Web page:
Third, and lastly, consider issues of humans/society and AI coming to accommodate one another. As noted above, some believe AI will elevate humanity while others believe the AI threatens civilization. So, these issues are already generating enormous attention, though so far little agreement, on national and international levels. Though only a few companies will have much influence at those levels, most will find they have to take a stand on some, such as:
- What are the standards against which companies should compare their AIs? There are numerous reports of deaths caused by self-driving cars. But people are far from perfect drivers and their mistakes also kill lots of people. Is “zero accidents” or “fewer accidents” the objective?
- Should companies compensate individuals for providing their data? Should they pay more for data guaranteed correct?
- How should national security issues, such as the competition between U.S. and China impact companies’ plans?
- AI is much like a “black box” — it does not give good explanations for the ways it reached its conclusions. Thus, companies should begin to think through how they will address legitimate questions such as “Why did you deny my loan?”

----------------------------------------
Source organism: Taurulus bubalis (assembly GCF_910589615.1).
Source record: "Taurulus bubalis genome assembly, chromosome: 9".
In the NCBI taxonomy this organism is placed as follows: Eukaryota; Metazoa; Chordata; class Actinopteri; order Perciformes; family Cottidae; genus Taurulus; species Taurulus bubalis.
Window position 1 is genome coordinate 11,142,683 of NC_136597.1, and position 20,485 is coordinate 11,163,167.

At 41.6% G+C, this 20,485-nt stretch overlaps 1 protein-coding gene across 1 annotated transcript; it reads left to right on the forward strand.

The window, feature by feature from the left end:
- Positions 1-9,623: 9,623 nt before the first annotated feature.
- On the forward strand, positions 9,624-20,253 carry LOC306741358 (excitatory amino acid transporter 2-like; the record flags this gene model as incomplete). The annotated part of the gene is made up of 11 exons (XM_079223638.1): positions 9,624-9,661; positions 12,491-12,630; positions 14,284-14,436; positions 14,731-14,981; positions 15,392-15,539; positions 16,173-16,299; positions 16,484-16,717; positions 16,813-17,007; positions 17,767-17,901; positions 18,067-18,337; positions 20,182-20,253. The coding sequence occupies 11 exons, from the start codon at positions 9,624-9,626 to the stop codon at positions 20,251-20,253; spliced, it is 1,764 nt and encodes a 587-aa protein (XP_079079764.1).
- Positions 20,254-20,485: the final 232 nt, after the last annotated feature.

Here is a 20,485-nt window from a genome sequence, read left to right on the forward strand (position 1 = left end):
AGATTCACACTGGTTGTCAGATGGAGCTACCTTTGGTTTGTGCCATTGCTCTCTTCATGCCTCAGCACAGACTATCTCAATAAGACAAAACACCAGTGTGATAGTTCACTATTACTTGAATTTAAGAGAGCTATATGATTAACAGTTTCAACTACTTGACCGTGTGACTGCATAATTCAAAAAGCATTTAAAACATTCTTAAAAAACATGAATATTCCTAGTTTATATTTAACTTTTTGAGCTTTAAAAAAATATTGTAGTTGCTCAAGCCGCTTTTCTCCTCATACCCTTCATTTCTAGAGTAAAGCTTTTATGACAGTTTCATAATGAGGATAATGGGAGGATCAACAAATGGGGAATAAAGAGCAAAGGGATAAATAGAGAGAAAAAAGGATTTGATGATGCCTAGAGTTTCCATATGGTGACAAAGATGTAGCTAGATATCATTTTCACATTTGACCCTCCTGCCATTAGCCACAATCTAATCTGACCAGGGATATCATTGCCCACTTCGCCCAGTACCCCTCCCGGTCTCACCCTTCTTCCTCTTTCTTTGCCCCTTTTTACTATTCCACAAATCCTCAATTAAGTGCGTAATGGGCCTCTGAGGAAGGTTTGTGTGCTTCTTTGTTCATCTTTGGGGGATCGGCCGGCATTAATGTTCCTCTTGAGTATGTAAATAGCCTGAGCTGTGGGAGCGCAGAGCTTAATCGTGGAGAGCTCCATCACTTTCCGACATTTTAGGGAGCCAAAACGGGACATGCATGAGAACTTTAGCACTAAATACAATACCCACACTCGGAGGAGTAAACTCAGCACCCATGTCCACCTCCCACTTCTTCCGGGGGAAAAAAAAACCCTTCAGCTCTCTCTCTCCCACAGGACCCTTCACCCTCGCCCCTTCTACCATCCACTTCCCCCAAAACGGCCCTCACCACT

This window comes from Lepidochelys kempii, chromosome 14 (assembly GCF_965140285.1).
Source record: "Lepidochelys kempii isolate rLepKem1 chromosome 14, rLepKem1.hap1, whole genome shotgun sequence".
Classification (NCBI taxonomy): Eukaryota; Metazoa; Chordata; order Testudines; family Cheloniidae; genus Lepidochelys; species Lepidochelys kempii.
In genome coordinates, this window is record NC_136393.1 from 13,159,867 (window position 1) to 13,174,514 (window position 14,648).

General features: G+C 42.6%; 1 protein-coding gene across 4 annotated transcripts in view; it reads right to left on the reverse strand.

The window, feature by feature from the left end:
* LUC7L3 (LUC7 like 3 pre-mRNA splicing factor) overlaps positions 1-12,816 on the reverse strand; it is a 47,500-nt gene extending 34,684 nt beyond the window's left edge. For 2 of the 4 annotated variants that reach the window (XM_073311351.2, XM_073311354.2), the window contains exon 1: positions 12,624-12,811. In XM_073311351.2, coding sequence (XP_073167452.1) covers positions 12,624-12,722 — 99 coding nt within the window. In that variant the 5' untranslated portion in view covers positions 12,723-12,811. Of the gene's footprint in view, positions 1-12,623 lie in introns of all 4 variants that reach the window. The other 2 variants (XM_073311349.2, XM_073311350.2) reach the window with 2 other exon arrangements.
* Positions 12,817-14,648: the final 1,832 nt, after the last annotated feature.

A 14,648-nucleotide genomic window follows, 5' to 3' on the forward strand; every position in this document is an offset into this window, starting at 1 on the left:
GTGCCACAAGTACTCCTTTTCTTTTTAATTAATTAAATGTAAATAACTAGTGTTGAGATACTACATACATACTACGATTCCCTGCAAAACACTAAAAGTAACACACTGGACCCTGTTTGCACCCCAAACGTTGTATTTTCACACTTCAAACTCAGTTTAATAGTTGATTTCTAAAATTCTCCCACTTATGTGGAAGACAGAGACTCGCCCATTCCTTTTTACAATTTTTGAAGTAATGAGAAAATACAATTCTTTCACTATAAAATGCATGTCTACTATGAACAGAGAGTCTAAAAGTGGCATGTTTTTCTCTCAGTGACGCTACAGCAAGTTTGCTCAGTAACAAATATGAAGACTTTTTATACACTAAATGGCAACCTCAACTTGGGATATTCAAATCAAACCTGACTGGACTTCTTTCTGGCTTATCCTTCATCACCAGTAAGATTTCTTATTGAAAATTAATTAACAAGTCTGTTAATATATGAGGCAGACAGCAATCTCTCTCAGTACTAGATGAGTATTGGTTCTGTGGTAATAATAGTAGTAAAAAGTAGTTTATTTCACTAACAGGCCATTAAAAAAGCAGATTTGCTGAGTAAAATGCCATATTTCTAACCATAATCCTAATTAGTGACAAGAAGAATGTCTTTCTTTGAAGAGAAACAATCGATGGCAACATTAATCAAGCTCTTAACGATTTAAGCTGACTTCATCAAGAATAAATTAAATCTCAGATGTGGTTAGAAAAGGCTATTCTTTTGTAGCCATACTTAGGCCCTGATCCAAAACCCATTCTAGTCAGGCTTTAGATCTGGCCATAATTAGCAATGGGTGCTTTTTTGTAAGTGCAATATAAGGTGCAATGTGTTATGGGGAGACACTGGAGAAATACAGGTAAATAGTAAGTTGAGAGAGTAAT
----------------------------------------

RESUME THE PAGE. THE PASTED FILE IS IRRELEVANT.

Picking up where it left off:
What to do?
This is probably a good time to take stock. Is your company fully embracing the data, organization, and societal challenges that AI requires and is your senior leadership fully committed? If so, you’ve raised your chances of success. Good luck!
Or, does the vast majority of your work focus on the technology, perhaps led by your chief analytics officer and/or your tech group? If so, ask yourself if you’re up for the full range of work on the data, organization, and society/people issues needed to earn significant business results. If not, best to keep your powder dry. If so, the really hard and important work still lies ahead. You simply must get your more senior leadership invested in the effort. There is no set script for doing so.
You must also begin work on the data and organizational issues describe above. I recommend two steps to help you get started:
I also recommend two further steps, anticipating a decision to plunge headlong into the effort:
- Scour the company for proprietary data, stuff you have that others cannot match. This is important because you’re unlikely to create sustained advantage with data your competitors can also access.
- Beef up your change management capabilities. No matter what works best, putting AI to work will require massive change. Start to build the professional help you will need.
AI Isn’t Easy
The hype surrounding AI makes it seem much easier than it is. Don’t get sucked in! It is easy to “play” in the AI sandbox. But actually making it pay off, at scale, across the company requires serious work, top to bottom and across the company. The technology is almost certainly the most manageable of the required efforts. You also need high-quality data and some tough organizational changes, all against a backdrop of societal acceptance. AI is only for those in it for the long haul!